Conclusion
This study has identified an important issue in the reporting and uptake of speech-language pathology interventions. Providing complete intervention information, including any informational materials used, is imperative for clinical implementation and academic replication. There is potential to recover some missing information by contacting authors, but this is a time-consuming process that does not always result in the required information. Commitment to raising the standard of intervention reporting is needed from SLP authors, reviewers, and editors alike to improve access to treatments that have been shown to work and to improve health outcomes for our patients.
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Figure 1.

The progression of articles through the selection and rating processes. aNine articles described interventions that were categorized as both language and literacy, and one article was categorized as both speech and language.

 The progression of articles through the selection and rating processes. aNine articles described interventions that were categorized as both language and literacy, and one article was categorized as both speech and language.
Figure 1.

The progression of articles through the selection and rating processes. aNine articles described interventions that were categorized as both language and literacy, and one article was categorized as both speech and language.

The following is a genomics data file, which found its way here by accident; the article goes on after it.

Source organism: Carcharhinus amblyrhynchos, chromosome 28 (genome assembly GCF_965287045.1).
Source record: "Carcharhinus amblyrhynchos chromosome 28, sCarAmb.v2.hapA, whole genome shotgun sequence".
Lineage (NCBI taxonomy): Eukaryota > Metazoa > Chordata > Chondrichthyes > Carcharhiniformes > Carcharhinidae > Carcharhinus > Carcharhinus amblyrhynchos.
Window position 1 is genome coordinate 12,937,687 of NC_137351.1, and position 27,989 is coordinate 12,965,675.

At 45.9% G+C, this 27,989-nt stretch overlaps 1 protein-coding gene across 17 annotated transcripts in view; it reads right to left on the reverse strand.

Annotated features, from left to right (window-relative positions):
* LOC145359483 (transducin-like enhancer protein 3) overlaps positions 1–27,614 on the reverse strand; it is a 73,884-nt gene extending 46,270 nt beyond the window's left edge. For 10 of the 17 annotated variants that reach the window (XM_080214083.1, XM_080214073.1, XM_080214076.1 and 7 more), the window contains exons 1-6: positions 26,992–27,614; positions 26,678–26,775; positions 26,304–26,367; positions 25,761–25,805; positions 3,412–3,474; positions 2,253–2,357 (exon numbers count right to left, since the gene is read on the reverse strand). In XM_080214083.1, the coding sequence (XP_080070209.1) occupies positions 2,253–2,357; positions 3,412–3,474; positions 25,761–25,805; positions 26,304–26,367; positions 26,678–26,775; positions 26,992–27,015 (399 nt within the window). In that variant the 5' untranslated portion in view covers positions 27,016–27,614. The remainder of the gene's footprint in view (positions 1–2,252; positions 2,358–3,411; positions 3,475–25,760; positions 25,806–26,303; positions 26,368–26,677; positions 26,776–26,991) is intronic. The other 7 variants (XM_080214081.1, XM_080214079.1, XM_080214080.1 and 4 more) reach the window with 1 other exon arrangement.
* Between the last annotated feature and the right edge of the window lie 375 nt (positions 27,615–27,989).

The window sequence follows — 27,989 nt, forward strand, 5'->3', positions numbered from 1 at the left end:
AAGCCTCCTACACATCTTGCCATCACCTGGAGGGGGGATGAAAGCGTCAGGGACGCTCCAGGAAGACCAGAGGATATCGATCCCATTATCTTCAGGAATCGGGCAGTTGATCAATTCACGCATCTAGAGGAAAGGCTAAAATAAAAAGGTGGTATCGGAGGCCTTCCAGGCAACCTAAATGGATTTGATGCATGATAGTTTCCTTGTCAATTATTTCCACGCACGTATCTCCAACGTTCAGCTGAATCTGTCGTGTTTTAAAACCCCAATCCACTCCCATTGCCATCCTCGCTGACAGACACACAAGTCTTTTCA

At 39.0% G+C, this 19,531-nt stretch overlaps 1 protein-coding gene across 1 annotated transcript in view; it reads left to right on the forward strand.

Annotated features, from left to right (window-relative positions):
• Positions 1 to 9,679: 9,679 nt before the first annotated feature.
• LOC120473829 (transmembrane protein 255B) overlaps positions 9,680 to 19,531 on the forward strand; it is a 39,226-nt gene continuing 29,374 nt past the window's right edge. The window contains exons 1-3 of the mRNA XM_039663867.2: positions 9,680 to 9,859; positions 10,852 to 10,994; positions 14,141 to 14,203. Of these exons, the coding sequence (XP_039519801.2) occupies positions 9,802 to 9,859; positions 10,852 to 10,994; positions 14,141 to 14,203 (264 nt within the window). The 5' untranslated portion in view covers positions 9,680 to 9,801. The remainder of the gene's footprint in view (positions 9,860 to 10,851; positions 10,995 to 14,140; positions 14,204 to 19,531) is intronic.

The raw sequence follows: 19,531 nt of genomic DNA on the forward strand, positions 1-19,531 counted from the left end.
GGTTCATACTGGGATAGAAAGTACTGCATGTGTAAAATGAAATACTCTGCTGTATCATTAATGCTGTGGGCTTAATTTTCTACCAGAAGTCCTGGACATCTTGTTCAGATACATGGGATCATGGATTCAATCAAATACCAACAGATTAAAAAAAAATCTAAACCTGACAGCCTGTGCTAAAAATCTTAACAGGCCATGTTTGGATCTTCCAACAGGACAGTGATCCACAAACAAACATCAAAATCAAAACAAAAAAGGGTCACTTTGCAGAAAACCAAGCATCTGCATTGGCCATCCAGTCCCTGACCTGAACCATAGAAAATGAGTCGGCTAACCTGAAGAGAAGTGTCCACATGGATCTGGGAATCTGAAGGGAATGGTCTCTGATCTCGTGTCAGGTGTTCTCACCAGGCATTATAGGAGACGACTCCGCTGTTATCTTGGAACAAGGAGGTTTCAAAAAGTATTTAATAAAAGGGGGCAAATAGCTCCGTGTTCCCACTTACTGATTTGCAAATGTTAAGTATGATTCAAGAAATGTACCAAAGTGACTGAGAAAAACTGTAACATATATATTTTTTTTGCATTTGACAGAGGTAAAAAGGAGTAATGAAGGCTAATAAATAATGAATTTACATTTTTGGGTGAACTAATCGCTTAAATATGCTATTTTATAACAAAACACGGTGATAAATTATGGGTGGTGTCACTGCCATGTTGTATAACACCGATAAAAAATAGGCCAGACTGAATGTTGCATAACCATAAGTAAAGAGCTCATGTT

×
Figure 2.

For each item on the Template for Intervention Description and Replication (TIDieR), the percentage of interventions containing adequate descriptions in the primary article, any secondary locations, and following contact with authors. aAlthough Item 9 and Item 10 appear to have the lowest rates of reporting, it is important to remember that not all interventions are tailored to individual participants, and not all interventions are modified throughout their course.

 For each item on the Template for Intervention Description and Replication (TIDieR), the percentage of interventions containing adequate descriptions in the primary article, any secondary locations, and following contact with authors. aAlthough Item 9 and Item 10 appear to have the lowest rates of reporting, it is important to remember that not all interventions are tailored to individual participants, and not all interventions are modified throughout their course.
Figure 2.

For each item on the Template for Intervention Description and Replication (TIDieR), the percentage of interventions containing adequate descriptions in the primary article, any secondary locations, and following contact with authors. aAlthough Item 9 and Item 10 appear to have the lowest rates of reporting, it is important to remember that not all interventions are tailored to individual participants, and not all interventions are modified throughout their course.

×
Table 1. The Template for Intervention Description and Replication (TIDieR) is a checklist examining intervention descriptions through 12 critical descriptors.
The Template for Intervention Description and Replication (TIDieR) is a checklist examining intervention descriptions through 12 critical descriptors.×
TIDieR item Description
1. Brief name A brief name for the intervention described
2. Brief rationale A brief explanation of the rationale behind the intervention
3. What (materials) Part A A description of the materials used by interventionists as part of the treatment